Critics of Apple may gripe that it, too, has been less inventive than it was in the past. The company has not fielded any important new gadgets since the iPhone, and it hasn’t got a lot of people jumping at its efforts to penetrate the television and multimedia appliance field. Its iPhone boasts Siri, a voice-activated AI service that competes with Amazon’s Alexa, Google’s voice system and the runt of that litter, Microsoft’s Cortana audio assistant. Siri is widely used because it is a feature of the popular iPhone, but it is not so appealing that it has been cited as a stimulus of customer migration to iPhone; Android phone users seem perfectly happy to stay with Android and the Okay Google voice response system. Nevertheless, Google’s voice system has similarly failed as a migration magnet. For now, Google and Apple AI voice systems are at a standoff. Voice command support is one important example of the way Apple, by repeatedly refreshing its products, has managed to keep its customers happy and to increase product sales year after year.
IBM continually develops and deploys enhancements to its technologies, but it is for the most part unable to make the kind of market impact frequently achieved by other top technology companies, notably Apple but also Google, Microsoft, Amazon, Facebook, Twitter, and others. A key reason is that IBM has not found a way to connect its innovative efforts, such as Watson, to the many people that its offerings might affect. Even when IBM’s efforts alter a common, recurring experience, such as credit transaction processing, Big Blue is unable to get the notice, let alone acclaim, that it might. By contrast, the same audience is generally familiar with at least two or three AI voice response systems, uses one of the map and navigation systems that both directly address end user needs and also underlie apps that add value and utility to location data.
When IBM began promoting Watson as a Jeopardy contender, it looked like there would soon be some kind of Big Blue breakthrough. IBM seemed poised to regain the widespread familiarity it had long ago achieved (and abandoned) as a result of its success making typewriters. The IBM typewriter enjoyed ubiquity, and the company impressed the public with superior maintenance services and an army of dignified personnel in suit and tie. When IBM positioned the PC as the successor to the typewriter, it managed to lose the cachet it had formerly held. IBM never controlled the PC; instead that power was lost to a number of software vendors. Ultimately, the cultural role of the typewriter ended up largely in the hands of Microsoft, at least until the Internet along with search and browsing technologies put Google in the driver’s seat.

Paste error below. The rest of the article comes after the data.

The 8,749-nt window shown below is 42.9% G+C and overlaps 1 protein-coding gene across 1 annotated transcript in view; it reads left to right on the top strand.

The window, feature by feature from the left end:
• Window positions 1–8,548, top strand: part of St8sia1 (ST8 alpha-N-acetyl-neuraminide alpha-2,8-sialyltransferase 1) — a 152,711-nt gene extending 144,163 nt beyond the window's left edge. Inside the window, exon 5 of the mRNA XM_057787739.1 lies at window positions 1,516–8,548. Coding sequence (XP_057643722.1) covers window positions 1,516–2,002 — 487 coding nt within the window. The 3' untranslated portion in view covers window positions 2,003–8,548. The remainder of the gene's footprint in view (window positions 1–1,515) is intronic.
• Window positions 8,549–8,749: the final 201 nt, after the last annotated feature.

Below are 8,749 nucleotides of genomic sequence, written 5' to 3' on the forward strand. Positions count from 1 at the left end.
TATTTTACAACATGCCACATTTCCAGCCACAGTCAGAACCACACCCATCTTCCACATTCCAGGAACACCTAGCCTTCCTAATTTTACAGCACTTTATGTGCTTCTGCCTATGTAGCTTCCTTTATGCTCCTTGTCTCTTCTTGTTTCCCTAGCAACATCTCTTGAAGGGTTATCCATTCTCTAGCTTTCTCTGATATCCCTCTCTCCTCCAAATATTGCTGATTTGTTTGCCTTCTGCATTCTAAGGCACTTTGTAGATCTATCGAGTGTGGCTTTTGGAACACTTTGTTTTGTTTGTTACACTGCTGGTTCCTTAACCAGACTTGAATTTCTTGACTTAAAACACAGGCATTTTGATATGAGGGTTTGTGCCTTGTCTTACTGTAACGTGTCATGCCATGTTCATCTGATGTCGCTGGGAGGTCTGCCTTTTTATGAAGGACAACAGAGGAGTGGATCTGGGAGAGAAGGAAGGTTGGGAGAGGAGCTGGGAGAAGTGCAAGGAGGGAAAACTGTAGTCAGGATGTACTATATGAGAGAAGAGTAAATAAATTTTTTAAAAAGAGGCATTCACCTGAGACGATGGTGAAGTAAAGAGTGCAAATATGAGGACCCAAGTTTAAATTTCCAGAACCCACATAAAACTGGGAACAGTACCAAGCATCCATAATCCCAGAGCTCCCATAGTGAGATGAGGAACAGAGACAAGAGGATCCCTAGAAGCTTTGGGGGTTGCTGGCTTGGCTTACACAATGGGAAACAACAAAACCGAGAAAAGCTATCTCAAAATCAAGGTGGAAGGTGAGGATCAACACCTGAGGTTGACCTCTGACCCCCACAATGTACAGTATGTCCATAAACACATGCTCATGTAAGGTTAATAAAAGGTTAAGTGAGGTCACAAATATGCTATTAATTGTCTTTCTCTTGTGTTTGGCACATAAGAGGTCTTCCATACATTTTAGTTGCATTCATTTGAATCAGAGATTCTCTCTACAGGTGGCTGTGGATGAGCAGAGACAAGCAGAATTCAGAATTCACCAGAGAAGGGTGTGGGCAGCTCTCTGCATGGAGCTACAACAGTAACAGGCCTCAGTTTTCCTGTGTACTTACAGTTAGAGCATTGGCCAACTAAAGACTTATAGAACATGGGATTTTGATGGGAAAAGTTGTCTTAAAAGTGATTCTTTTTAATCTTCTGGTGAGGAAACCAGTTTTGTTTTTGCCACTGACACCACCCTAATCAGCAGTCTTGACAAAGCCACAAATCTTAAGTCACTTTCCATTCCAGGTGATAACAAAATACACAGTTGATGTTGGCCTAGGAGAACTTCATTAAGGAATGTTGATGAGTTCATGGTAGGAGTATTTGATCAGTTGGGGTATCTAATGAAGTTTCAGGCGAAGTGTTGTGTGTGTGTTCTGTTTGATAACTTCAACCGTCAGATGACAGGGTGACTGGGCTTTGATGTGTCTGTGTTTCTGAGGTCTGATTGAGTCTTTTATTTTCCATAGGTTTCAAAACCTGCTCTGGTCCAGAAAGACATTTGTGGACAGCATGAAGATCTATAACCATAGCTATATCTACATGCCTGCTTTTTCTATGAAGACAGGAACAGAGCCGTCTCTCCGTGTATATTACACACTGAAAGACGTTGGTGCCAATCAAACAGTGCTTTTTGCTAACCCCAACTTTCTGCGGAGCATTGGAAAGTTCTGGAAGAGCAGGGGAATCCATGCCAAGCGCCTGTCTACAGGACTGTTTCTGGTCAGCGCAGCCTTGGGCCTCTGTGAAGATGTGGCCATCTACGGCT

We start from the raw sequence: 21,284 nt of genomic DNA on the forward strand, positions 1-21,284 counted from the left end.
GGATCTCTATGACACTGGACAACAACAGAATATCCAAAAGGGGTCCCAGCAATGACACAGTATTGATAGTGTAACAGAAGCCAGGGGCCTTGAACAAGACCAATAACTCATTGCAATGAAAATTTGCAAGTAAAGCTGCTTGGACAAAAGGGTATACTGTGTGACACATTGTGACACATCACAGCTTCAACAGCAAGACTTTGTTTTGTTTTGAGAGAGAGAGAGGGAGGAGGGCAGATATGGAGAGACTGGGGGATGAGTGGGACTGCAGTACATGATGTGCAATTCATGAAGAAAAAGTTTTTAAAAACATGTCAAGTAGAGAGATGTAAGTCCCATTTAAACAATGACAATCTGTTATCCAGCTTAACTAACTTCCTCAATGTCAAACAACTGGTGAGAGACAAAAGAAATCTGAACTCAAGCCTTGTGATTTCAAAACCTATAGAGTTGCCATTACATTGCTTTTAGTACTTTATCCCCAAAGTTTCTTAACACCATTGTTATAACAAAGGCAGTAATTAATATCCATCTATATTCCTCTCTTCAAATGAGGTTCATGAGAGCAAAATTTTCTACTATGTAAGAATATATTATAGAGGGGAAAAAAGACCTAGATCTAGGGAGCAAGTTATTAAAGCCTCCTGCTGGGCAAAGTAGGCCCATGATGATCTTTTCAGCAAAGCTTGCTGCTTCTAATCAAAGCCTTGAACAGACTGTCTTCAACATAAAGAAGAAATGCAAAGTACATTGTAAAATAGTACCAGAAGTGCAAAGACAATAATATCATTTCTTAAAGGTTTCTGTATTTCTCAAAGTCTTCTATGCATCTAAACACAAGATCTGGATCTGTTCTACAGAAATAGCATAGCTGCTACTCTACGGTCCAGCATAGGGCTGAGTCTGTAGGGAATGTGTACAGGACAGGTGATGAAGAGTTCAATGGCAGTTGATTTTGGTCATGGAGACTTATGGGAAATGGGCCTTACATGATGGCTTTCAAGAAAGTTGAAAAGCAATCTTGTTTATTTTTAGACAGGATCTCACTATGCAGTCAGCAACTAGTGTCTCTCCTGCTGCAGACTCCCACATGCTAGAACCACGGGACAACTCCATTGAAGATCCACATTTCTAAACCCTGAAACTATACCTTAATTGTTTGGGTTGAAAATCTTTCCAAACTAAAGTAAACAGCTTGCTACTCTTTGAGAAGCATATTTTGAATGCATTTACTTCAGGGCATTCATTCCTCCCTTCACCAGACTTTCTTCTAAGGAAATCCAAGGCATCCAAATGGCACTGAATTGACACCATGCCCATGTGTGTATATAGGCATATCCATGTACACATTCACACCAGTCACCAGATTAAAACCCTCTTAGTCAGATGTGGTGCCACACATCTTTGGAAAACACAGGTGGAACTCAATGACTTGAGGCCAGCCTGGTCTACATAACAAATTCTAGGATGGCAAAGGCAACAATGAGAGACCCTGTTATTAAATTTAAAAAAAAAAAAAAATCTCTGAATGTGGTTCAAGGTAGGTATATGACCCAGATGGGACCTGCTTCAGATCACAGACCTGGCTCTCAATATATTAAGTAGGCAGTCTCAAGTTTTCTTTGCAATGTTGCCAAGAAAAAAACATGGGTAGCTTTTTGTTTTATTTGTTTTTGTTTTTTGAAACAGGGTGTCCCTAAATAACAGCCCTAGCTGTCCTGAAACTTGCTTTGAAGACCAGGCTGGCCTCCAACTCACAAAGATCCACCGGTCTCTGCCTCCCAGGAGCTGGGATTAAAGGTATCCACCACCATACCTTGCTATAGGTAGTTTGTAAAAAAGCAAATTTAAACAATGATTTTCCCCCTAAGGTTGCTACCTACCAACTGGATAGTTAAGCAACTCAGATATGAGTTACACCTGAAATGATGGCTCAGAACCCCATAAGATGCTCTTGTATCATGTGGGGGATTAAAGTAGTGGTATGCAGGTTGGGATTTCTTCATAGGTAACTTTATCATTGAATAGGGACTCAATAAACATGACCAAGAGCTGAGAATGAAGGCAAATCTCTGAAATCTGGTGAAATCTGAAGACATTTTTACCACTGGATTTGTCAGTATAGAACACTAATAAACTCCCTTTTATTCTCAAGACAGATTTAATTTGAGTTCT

IBM’s corporate imagination failed, and the company lost the valuable social and economic mindshare it had enjoyed during the typewriter era. But then, for reasons that have never emerged, Big Blue achieved the extraordinary with Watson playing Jeopardy. IBM became alluring again, enjoying a bit of the magic it had once taken for granted. The company’s management saw that its Watson publicity stunt could be a springboard, a way to propel itself into new activities, renewed vitality and, if it could execute as well as it could dream, a way to renew growth and improved profitably.
The company studied itself and determined that some of its ongoing operations and other endeavors it could undertake might give it fresh opportunities. It called this set of activities “strategic imperatives.” And it not only gave them emphasis, it broke out these portions of its empire as it produced financial reports and various projections. The areas of effort it called strategic included cloud computing, analytic software and services, mobile information technology and security. Large legacy activities, including the manufacture of hardware and the provision of tradition services, remained important and contributed quite a bit to the company’s intake and income, but were seen as aspects of IBM that would be unlikely to provide the dynamic impact expected to come from “strategic imperatives.”
Now it turns out that some legacy activities, particularly mainframe sales, are currently giving IBM a big financial lift. Some of the things stimulated by the ongoing mainframe upgrade cycle include software and services that are strategic. At IBM, with its vast heritage of customer relationships and technologies, just about every significant movement includes both old and new. Moreover, it is still unclear whether IBM could ever untangle the legacy stuff from the strategic, and it is not at all obvious why IBM might want to do this. It would not surprise some observers if IBM reflected on the way its embracing strategic imperatives was positioned as an antithesis to the company’s legacy operations, ultimately finding a way to promote what it believes are emerging fields of opportunity without denigrating continuing legacy activities. If it doesn’t rethink the way it presents itself, it may risk its relationship with large, long-term customers whose recurring investments in IBM’s proprietary legacy systems still help pay the rent. IBM might have to acknowledge that its future may arise from the ashes of its prior legacy successes, with or without Watson as a midwife.